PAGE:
The whole affair began when he received a call from Kobach asking if he’d join the commission. At first, he said, he had no intention to help. But friends and colleagues advised him that he could play a regulating role within the commission, helping to ensure it relied on sound research.
He eventually agreed. Early on, he ran into trouble. He’d promised a CNN reporter that he’d let her know if there were any developments with the commission. When he fulfilled that promise, calling to tell the reporter that an initial meeting date had been set, he then got a call from Vice President Mike Pence’s counsel.
“If I’m going to give you information and you’re going to call CNN, we’re going to have a problem,” the lawyer told him….
Only a few months later, multiple issues began to boil over. In October, a researcher working for the commission was arrested on a child pornography charge. Dunlap didn’t even know who he was and couldn’t get anyone on the commission to answer questions about what had happened.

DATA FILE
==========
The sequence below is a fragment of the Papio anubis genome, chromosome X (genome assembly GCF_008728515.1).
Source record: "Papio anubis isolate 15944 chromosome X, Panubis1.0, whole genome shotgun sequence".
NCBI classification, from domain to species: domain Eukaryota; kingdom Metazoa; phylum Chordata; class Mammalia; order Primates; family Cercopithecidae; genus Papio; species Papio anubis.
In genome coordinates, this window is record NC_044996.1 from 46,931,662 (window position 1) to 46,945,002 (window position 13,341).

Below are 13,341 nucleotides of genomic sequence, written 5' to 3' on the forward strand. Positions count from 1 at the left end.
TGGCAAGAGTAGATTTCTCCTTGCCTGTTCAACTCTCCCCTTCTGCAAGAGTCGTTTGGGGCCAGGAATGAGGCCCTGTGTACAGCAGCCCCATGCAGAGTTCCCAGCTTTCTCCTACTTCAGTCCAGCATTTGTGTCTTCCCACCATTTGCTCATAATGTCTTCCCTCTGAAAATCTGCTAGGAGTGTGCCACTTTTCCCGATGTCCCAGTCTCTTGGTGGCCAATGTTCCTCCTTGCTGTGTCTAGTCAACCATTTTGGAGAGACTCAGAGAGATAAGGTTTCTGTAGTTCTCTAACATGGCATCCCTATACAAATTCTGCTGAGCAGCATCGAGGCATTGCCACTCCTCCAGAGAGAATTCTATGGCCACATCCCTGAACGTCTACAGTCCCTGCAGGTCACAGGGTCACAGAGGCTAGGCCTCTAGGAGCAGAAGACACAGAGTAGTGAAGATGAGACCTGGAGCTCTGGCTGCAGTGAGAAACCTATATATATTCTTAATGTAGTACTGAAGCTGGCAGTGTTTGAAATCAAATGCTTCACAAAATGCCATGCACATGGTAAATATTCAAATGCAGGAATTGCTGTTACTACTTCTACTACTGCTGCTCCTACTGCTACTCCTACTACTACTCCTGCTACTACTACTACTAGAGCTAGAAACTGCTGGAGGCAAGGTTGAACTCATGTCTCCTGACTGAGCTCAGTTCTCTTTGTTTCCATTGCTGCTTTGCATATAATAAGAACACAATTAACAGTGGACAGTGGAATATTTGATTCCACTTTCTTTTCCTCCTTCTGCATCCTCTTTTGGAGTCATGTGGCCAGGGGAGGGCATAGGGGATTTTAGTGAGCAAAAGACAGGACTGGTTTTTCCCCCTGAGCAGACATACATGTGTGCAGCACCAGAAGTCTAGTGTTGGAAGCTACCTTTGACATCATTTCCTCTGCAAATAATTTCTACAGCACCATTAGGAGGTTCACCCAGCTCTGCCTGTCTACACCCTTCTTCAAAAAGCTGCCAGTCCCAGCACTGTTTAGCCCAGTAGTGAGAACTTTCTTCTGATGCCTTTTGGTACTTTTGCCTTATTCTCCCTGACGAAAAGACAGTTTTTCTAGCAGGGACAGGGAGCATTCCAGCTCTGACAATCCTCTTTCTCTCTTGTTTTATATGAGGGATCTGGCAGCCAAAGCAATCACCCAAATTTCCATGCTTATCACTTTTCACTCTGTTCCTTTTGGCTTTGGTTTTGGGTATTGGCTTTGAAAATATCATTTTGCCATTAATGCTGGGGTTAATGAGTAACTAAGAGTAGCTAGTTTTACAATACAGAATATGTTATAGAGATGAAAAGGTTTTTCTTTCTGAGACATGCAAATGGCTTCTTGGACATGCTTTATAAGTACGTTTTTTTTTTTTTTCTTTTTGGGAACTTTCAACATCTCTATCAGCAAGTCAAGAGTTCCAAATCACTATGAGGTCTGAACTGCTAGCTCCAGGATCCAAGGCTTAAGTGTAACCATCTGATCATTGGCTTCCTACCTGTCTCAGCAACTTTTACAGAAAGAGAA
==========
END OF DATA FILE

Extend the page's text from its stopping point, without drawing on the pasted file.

Then, Dunlap began to feel he was being deliberately left out of discussions for future commission meetings. He got a Facebook message from a congressional staffer, who asked Dunlap to call a cell phone number. The staff member told him he should retain outside lawyers, assuring him that Washington, D.C., was “rooting for” him, but the White House was going to go after him.
The staff member put him in touch with a former Obama Department of Justice lawyer.
“That was the only time in this process where I got a little bit scared and thought, ‘What have I stepped into?’” Dunlap said.
He ultimately sued.
“What I got was, ‘I’ll see you in court,’” he said of the reply from the White House. “I’m like, ‘I’m asking for the schedule, man.’”